The scientists want to see whether the interleukin-6 antibody can be used to prevent damage by giving it shortly after the onset of diabetes in rodents and as a treatment by using it later in the disease process.

The research was funded by the National Institutes of Health, the Department of Veterans Affairs and postdoctoral fellowship awards from the Juvenile Diabetes Research Foundation International and the American Heart Association.


Story Source:

The above story is based on materials provided by Medical College of Georgia. Note: Materials may be edited for content and length.


Cite This Page:

Medical College of Georgia. "Discovery points toward anti-inflammation treatment for blinding disease." ScienceDaily. ScienceDaily, 18 January 2010. <www.sciencedaily.com/releases/2010/01/100114143312.htm>.
Medical College of Georgia. (2010, January 18). Discovery points toward anti-inflammation treatment for blinding disease. ScienceDaily. Retrieved July 23, 2014 from www.sciencedaily.com/releases/2010/01/100114143312.htm
Medical College of Georgia. "Discovery points toward anti-inflammation treatment for blinding disease." ScienceDaily. www.sciencedaily.com/releases/2010/01/100114143312.htm (accessed July 23, 2014).

Share This




More Health & Medicine News

Wednesday, July 23, 2014

Featured Research

from universities, journals, and other organizations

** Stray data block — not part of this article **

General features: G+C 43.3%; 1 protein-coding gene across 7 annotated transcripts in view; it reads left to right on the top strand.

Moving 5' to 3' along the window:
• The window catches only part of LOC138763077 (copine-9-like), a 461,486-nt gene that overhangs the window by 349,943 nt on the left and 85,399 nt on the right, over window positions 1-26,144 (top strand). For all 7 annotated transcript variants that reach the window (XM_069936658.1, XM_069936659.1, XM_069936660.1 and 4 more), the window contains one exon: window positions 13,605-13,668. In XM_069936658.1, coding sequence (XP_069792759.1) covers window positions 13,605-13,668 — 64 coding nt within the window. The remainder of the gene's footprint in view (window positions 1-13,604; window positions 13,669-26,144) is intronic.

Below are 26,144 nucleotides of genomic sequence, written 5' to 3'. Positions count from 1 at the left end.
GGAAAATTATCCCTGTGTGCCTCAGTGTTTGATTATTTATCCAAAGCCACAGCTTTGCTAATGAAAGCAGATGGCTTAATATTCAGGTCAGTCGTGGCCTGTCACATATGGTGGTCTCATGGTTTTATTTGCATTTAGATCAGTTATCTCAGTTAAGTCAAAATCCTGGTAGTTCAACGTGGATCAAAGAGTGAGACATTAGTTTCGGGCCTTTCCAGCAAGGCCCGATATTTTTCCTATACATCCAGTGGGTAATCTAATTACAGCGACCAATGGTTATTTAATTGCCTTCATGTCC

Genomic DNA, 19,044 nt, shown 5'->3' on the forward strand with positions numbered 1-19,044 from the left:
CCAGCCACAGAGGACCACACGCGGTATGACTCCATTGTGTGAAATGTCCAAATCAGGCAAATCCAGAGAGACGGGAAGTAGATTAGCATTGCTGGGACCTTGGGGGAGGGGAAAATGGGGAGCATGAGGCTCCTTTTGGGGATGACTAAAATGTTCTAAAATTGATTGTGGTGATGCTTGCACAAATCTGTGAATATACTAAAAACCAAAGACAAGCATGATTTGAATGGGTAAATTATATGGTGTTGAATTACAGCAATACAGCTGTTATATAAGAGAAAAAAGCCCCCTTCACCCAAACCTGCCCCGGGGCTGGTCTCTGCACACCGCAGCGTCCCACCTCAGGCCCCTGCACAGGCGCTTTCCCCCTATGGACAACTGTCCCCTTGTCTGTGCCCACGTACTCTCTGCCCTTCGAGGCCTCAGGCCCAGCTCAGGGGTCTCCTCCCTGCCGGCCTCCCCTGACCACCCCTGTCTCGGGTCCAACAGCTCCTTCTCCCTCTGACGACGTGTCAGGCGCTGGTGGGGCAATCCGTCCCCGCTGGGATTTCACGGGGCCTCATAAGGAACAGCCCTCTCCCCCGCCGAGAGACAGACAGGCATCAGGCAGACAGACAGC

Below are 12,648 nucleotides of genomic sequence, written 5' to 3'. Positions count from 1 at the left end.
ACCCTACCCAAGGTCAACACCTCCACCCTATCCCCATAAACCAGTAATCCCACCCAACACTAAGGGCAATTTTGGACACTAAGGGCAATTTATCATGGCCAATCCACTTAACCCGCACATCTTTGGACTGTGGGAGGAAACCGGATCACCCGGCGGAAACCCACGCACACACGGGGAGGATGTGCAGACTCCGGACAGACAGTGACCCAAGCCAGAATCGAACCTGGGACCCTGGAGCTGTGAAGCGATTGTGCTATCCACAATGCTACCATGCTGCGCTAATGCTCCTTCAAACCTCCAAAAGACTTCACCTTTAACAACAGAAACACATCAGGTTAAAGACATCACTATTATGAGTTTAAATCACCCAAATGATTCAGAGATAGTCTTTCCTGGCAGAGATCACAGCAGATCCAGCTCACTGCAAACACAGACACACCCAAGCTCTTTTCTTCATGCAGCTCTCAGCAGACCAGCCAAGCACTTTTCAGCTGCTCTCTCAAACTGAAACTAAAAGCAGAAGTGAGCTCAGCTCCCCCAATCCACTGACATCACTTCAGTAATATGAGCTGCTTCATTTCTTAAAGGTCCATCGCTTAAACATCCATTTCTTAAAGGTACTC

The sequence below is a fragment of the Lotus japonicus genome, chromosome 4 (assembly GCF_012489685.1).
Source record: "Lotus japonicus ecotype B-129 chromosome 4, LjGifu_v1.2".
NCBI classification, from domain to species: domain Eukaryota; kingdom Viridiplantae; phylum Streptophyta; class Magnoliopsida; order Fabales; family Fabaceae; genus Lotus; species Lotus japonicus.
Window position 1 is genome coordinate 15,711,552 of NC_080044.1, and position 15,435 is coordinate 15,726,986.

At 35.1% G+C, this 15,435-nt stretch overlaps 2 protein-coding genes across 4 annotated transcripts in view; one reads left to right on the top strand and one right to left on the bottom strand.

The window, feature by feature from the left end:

Featured Videos

from AP, Reuters, AFP, and other news services

Stone Fruit Listeria Scare Causes Sweeping Recall

Stone Fruit Listeria Scare Causes Sweeping Recall

Newsy (July 22, 2014) The Wawona Packing Company has issued a voluntary recall on the stone fruit it distributes due to a possible Listeria outbreak. Video provided by Newsy
Powered by NewsLook.com
Huge Schizophrenia Study Finds Dozens Of New Genetic Causes

Huge Schizophrenia Study Finds Dozens Of New Genetic Causes

Newsy (July 22, 2014) The 83 new genetic markers could open dozens of new avenues for schizophrenia treatment research. Video provided by Newsy
Powered by NewsLook.com
CDC Head Concerned About a Post-Antibiotic Era

CDC Head Concerned About a Post-Antibiotic Era

AP (July 22, 2014) Sounding alarms about the growing threat of antibiotic resistance, CDC Director Tom Frieden warned Tuesday if the global community does not confront the problem soon, the world will be living in a devastating post-antibiotic era. (July 22) Video provided by AP
Powered by NewsLook.com
Courts Conflicted Over Healthcare Law

Courts Conflicted Over Healthcare Law

AP (July 22, 2014) Two federal appeals courts issued conflicting rulings Tuesday on the legality of the federally-run healthcare exchange that operates in 36 states. (July 22) Video provided by AP
Powered by NewsLook.com

Search ScienceDaily

Number of stories in archives: 140,361

Find with keyword(s):
Enter a keyword or phrase to search ScienceDaily for related topics and research stories.

Save/Print:
Share:

Breaking News:
from the past week

In Other News

... from NewsDaily.com

Science News

Health News

Environment News

Technology News



Save/Print:
Share:

Free Subscriptions


Get the latest science news with ScienceDaily's free email newsletters, updated daily and weekly. Or view hourly updated newsfeeds in your RSS reader:

Get Social & Mobile


Keep up to date with the latest news from ScienceDaily via social networks and mobile apps:

Have Feedback?


Tell us what you think of ScienceDaily -- we welcome both positive and negative comments. Have any problems using the site? Questions?
Mobile: iPhone Android Web
Follow: Facebook Twitter Google+
Subscribe: RSS Feeds Email Newsletters
Latest Headlines Health & Medicine Mind & Brain Space & Time Matter & Energy Computers & Math Plants & Animals Earth & Climate Fossils & Ruins